10. ‘Glas’ is great, and the Danny Abse book is also pretty good (though I think it suffers in comparison with the original). If you can get your hands on what I think is the only other Söderberg in print in English, ‘The Serious Game’, you’d be well advised to do so. Wonderful stuff.

    For Hamsun, start with ‘Hunger’, and then go on to ‘Pan’ before girding your loins to tackle ‘Growth of the Soil’.

  11. ‘Pan’ is brilliant also. ‘Growth of the Soil’ a very different kind of book, more Thomas Hardy widescreen. SImilarly ‘The Wayfarers.’ ‘Mysteries’ for me the masterpiece of all mentioned, though.

  12. Read Hunger, then Pan. I haven’t read Mysteries in years but will do so again soon. One odd volume of the Hamsun canon that’s also worth looking into is In Wonderland, his not-quite-factual, not-quite-fiction account of his journey through Russia at the turn of the 20th Century. Not sure if it’s been published in the UK, but in the US it was put out by the indie publisher Ig: http://www.igpub.com/wonderland.html

  13. Unlike Stewart, Glas is officially my number 2 book of the year, after another Scandinavian, Tarjei Vesaas. Glas is one of those worrying books where I find the central character a bit too much like myself. – I have another book by Soderberg, called something like The Unfinished Game (it would take a while to find it), and saw a book of short stories by him the other week which I strangely failed to buy. (It was an expensive secondhand shop and I was already buying 4 books. I have to ration myself).

  14. Obooki, which Vesaas was it? If it was The Ice Palace, then that was (I think) Stewart’s number 1 book of last year – so you’re close in spirit! The other Soderberg you refer to could be The Serious Game (its current English translation title), which JRSM mentions above. By the way JRSM, I believe there’s also a collection of stories and a novel, Martin Birck’s Youth in English. Martin Birck was a secondary character in Doctor Glas, but his novel predates it.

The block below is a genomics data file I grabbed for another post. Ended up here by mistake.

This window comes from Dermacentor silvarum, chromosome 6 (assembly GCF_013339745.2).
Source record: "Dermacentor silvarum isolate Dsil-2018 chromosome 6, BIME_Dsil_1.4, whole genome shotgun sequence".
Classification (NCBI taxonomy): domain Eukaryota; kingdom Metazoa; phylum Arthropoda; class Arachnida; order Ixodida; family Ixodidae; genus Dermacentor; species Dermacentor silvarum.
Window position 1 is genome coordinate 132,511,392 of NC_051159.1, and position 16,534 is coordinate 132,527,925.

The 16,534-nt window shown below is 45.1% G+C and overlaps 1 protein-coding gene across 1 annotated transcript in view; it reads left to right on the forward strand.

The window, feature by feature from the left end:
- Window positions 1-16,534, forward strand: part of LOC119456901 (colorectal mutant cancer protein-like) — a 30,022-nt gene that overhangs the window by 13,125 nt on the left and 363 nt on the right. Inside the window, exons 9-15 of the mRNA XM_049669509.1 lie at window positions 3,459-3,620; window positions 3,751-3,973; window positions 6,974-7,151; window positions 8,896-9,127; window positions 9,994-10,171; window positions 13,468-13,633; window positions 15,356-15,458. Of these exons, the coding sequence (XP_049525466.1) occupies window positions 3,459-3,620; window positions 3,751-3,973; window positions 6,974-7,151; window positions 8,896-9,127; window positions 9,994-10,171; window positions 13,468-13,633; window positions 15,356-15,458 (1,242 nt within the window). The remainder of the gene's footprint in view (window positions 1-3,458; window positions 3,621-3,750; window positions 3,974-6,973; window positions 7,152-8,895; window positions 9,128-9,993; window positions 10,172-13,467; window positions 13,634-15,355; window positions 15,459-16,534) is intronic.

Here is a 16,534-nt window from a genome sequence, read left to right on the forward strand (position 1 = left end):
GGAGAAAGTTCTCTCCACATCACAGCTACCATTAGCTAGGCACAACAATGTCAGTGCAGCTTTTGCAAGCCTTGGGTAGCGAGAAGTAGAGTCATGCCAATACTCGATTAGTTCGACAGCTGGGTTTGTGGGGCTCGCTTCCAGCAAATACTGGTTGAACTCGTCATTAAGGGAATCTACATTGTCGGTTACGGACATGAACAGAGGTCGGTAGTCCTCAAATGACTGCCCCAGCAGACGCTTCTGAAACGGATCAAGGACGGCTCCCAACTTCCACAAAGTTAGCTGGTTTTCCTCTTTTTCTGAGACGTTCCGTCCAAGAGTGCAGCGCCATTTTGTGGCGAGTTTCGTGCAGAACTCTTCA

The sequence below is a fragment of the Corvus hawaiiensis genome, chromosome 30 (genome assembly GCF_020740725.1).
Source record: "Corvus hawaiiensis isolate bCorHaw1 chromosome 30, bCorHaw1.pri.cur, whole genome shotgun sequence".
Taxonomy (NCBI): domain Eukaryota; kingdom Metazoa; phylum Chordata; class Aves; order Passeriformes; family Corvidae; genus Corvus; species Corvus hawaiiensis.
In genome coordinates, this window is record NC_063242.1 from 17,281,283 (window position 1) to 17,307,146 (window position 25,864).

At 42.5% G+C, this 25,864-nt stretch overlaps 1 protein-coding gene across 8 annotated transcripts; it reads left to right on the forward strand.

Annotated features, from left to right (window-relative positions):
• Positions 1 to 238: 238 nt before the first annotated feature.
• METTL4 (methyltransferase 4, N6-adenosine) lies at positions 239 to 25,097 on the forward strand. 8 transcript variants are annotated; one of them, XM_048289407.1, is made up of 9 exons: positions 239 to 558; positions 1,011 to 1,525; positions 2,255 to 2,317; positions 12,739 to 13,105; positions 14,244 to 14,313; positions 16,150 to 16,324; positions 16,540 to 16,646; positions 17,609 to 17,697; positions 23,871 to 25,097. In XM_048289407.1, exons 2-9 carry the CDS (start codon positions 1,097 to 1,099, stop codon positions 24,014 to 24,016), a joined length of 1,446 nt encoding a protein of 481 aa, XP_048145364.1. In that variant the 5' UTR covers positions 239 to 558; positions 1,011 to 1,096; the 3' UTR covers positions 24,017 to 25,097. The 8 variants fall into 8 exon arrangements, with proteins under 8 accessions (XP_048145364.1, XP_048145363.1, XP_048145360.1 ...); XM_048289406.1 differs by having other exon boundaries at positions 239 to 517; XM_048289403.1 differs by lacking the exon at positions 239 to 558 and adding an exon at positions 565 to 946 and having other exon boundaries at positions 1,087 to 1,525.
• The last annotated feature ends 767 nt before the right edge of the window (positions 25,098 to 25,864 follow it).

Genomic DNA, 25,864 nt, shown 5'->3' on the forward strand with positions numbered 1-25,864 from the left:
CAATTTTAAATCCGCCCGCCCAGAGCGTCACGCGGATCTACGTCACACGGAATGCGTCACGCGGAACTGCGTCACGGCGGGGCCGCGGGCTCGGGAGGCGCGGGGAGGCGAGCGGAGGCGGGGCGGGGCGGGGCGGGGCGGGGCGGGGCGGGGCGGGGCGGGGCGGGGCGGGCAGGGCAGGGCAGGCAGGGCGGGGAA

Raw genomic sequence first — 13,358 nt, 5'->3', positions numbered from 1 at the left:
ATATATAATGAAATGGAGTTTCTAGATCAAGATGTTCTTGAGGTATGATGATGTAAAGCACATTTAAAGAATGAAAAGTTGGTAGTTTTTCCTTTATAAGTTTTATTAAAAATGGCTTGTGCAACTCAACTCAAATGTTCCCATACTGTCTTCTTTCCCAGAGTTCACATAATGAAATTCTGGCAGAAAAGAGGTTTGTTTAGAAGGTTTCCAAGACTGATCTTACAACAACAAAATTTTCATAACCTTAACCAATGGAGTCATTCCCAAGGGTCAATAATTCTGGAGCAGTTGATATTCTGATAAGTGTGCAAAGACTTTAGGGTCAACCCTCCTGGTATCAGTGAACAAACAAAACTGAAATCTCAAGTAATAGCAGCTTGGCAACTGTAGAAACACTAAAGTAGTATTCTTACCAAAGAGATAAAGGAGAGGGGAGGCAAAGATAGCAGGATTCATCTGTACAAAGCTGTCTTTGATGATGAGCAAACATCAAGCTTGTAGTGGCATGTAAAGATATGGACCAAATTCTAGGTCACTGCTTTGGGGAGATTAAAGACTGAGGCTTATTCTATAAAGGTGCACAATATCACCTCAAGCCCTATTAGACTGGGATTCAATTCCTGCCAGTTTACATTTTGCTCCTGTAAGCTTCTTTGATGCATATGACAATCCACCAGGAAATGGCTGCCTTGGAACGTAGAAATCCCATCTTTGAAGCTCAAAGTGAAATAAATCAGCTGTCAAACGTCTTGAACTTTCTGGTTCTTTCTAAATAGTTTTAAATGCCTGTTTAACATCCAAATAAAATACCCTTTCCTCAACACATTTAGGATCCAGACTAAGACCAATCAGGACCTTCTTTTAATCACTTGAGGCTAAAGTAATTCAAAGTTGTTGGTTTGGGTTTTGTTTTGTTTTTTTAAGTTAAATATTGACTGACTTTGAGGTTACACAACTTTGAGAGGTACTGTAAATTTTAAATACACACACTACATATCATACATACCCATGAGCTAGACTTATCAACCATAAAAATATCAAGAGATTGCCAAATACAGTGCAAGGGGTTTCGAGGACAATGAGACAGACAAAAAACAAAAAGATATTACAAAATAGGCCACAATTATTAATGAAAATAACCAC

Thanks for the Hamsun recommendations, everyone. I checked my local bookshop yesterday (trying to support them and avoid buying online where possible) and they have Mysteries and Growth of the Soil, so I will probably go for the former and report back in due course (which may not be all that soon).

  15. Very inspiring review and comments! 🙂

    You had me google Hjalmar Söderberg and then I found that he lived in Denmark and was the grandfather to 2 of our famous writers, Henrik Stangerup and Helle Stangerup.

    He seems very interesting and an absolutely must read, so I ordered the book immediately!

  16. I really enjoyed this book and felt it has a Dostojevski feel to it.

    Now I have learn that a novel has been written from the pastor´s point of view by another author, Bengt Ohlsson called “Gregorius”. So the story somehow continues or should I say widens?

  17. That’s right Flower – Gregorius was shortlisted for the Independent Foreign Fiction Prize in the UK last year. There is also a novel called The Strange Case of Dr Simmons and Dr Glas by Welsh author Dannie Abse, which involves (I think) someone reading Dr Glas and using it as inspiration for a murder. It was longlisted for the Booker Prize in 2002.